Propagation by Means of Budding and Grafting

Propagation by Means of Budding and Grafting Part 1

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There are three general divisions or kinds of graftage, between which, however, there are no decisive lines of separation: 1. Bud-grafting, or budding, in which a single bud is inserted under the bark on the surface of the wood of the stock. 2. Cion-grafting, or grafting proper, in which a detached twig, bearing one or more buds, is inserted into or on the stock. 3. Inarching, or grafting by approach, in which the cion remains attached to the parent plant until union takes place.

Walki Biodegradable Mulching Paper

New Biodegradable Mulching Paper

Views of any and all modern farming stir questions for me. The most common wonder for me has been ‘how come we haven’t come up with a something to replace plastic?’ It’s used for cold frames, hotbeds, greenhouses, silage and haylage bagging and it is used for mulch. That’s why when I read of this new Swedish innovation in specialized paper mulching I got the itch to scratch and learn more. What follows is what we know. We’d like to know more. LRM

What We've Learned From Compost

What We’ve Learned From Compost

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Our compost piles will age for at least a year before being added to the garden. We have learned that the slow aging is more beneficial to the decomposition process as well as not losing nearly as much nitrogen to off-gassing as happens with the hot and fast methods. Another benefit is the decomposition is much more thorough, destroying weed seeds, pathogens and any unwanted chemicals much better in a slower composting setup.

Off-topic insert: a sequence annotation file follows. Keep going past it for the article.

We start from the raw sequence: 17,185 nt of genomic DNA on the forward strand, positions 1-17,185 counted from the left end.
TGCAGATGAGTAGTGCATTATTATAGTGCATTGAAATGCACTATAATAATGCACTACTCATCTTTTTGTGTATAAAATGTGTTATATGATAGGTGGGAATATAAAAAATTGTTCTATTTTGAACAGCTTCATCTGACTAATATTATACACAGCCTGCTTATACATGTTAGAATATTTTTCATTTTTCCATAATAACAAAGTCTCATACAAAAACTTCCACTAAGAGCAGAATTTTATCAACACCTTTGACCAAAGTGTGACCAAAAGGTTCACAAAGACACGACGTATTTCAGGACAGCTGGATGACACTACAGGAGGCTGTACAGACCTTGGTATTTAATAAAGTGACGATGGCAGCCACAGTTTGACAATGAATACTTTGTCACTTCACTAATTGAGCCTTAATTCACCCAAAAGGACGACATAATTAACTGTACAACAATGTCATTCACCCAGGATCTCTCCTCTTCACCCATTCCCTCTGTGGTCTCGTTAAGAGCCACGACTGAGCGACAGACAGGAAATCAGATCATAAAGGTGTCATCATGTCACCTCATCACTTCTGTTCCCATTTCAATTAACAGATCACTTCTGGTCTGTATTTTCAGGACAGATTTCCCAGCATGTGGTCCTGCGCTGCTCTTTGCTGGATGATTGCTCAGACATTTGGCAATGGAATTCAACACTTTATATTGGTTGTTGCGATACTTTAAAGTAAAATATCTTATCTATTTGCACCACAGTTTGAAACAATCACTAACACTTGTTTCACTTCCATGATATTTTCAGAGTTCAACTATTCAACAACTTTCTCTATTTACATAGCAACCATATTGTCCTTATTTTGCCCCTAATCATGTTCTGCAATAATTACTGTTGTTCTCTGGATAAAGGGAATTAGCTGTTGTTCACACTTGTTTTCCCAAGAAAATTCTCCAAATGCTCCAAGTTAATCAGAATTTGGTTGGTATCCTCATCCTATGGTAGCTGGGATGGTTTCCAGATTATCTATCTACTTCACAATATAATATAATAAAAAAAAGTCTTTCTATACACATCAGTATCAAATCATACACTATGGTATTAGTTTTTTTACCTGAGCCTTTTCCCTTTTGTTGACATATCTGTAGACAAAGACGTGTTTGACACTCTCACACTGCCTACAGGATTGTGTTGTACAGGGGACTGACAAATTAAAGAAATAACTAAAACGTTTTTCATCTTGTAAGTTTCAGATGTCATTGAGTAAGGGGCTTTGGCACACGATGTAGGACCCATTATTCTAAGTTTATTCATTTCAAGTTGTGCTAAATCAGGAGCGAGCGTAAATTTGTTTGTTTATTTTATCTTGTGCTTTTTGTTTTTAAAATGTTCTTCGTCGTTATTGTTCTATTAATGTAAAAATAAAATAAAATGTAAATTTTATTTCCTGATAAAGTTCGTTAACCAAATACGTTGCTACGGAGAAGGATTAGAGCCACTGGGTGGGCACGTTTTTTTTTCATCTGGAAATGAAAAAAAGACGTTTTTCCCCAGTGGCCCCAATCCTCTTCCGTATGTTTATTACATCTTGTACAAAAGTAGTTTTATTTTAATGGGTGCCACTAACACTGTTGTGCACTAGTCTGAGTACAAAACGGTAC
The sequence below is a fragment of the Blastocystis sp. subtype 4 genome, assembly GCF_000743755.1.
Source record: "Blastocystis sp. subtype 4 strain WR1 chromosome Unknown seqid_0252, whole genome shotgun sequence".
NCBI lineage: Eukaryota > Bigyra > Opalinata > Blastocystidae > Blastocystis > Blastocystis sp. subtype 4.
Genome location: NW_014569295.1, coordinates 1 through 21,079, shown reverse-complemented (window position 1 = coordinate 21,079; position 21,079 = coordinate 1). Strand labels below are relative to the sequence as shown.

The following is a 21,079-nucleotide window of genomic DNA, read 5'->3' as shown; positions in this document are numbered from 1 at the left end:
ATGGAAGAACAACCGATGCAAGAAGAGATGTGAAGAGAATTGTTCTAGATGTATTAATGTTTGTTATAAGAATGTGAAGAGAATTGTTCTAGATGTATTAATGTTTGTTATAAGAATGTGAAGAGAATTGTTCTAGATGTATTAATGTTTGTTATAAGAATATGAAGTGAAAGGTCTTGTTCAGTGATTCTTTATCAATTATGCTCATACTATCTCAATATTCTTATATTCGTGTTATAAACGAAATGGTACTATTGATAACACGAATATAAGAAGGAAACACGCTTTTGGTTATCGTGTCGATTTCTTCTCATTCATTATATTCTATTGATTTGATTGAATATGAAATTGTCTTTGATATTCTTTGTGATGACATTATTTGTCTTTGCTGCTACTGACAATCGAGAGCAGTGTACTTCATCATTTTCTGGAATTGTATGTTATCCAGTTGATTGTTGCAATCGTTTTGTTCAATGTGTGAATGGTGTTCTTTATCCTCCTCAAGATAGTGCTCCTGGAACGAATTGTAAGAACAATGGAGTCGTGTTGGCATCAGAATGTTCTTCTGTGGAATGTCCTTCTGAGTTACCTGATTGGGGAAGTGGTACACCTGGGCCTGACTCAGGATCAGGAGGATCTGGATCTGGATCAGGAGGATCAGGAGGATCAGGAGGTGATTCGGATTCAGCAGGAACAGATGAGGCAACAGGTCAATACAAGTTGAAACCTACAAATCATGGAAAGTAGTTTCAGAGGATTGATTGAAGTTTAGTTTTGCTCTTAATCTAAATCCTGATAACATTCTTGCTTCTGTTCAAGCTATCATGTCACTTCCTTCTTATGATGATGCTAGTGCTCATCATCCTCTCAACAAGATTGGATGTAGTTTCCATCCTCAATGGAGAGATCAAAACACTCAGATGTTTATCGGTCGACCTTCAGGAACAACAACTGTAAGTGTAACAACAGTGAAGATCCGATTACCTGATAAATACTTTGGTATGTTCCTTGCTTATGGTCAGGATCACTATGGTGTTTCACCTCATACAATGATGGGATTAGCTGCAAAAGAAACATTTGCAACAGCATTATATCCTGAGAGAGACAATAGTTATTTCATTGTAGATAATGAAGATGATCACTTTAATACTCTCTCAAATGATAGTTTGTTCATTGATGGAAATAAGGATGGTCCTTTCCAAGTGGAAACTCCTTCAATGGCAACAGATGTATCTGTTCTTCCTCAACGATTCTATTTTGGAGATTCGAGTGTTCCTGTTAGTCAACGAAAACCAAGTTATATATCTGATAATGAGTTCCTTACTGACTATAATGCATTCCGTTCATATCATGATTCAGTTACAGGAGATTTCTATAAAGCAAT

Cabbage

Cabbage

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Cabbage is the most important vegetable commercially of the cole crops, which include cabbage, cauliflower, Brussels sprouts, kale, kohlrabi, collard, broccoli, and many others. It also ranks as one of the most important of all vegetable crops and is universally cultivated as a garden, truck and general farm crop. The market for cabbage, like that for potatoes, is continuous throughout the year, and this tends to make it one of the staple vegetables.

Apple Cider Autumns Nectar

Apple Cider, Autumn’s Nectar

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While autumn’s beauty is food for our souls, autumn’s harvest provides food for our tables. Along with the many hours and days of canning and freezing our garden produce, harvest time also means apple cider making for our family. We have been making apple cider, or sweet cider as it is commonly called, for six years. Beginning slowly, the demand for our juice has resulted in a production of over six hundred gallons this year.

Beautiful Grasses

What follow are a series of magnificent hundred-year old botanist’s watercolors depicting several useful grass varieties. Artworks such as this are found on the pages of Small Farmer’s Journal quite regularly and may be part of the reason that the small farm world considers this unusual magazine to be one of the world’s periodical gold standards.

Small Farmer's Journal

Small Farmer's Journal
PO Box 1627
Sisters, Oregon 97759
800-876-2893
541-549-2064
agrarian@smallfarmersjournal.com
Mon - Thu, 8am - 4pm PDT